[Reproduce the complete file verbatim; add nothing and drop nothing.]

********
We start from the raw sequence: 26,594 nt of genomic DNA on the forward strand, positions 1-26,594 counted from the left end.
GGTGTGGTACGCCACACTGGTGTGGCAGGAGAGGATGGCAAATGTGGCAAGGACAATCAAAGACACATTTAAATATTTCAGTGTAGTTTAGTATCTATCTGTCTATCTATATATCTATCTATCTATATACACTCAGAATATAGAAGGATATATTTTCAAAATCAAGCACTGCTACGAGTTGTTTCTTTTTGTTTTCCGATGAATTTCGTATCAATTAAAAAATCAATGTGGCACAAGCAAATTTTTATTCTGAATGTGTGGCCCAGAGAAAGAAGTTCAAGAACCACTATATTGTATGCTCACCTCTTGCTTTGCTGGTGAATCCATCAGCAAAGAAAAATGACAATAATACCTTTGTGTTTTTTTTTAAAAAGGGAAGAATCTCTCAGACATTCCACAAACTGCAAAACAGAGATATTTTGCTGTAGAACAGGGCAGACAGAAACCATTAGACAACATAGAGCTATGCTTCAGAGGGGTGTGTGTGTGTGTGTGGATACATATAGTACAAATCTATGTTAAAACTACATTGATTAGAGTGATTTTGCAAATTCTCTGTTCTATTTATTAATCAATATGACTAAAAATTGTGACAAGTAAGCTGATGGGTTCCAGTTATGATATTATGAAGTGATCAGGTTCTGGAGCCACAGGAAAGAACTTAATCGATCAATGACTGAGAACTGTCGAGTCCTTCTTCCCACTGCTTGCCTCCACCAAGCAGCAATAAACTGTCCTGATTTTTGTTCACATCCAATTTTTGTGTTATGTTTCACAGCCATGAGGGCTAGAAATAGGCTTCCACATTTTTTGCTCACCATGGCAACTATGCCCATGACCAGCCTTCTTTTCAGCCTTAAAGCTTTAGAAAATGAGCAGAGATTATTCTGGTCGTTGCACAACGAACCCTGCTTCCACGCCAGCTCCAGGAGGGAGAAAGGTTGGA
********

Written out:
We start from the raw sequence: 26,594 nt of genomic DNA on the forward strand, positions 1-26,594 counted from the left end.
GGTGTGGTACGCCACACTGGTGTGGCAGGAGAGGATGGCAAATGTGGCAAGGACAATCAAAGACACATTTAAATATTTCAGTGTAGTTTAGTATCTATCTGTCTATCTATATATCTATCTATCTATATACACTCAGAATATAGAAGGATATATTTTCAAAATCAAGCACTGCTACGAGTTGTTTCTTTTTGTTTTCCGATGAATTTCGTATCAATTAAAAAATCAATGTGGCACAAGCAAATTTTTATTCTGAATGTGTGGCCCAGAGAAAGAAGTTCAAGAACCACTATATTGTATGCTCACCTCTTGCTTTGCTGGTGAATCCATCAGCAAAGAAAAATGACAATAATACCTTTGTGTTTTTTTTTAAAAAGGGAAGAATCTCTCAGACATTCCACAAACTGCAAAACAGAGATATTTTGCTGTAGAACAGGGCAGACAGAAACCATTAGACAACATAGAGCTATGCTTCAGAGGGGTGTGTGTGTGTGTGTGGATACATATAGTACAAATCTATGTTAAAACTACATTGATTAGAGTGATTTTGCAAATTCTCTGTTCTATTTATTAATCAATATGACTAAAAATTGTGACAAGTAAGCTGATGGGTTCCAGTTATGATATTATGAAGTGATCAGGTTCTGGAGCCACAGGAAAGAACTTAATCGATCAATGACTGAGAACTGTCGAGTCCTTCTTCCCACTGCTTGCCTCCACCAAGCAGCAATAAACTGTCCTGATTTTTGTTCACATCCAATTTTTGTGTTATGTTTCACAGCCATGAGGGCTAGAAATAGGCTTCCACATTTTTTGCTCACCATGGCAACTATGCCCATGACCAGCCTTCTTTTCAGCCTTAAAGCTTTAGAAAATGAGCAGAGATTATTCTGGTCGTTGCACAACGAACCCTGCTTCCACGCCAGCTCCAGGAGGGAGAAAGGTTGGA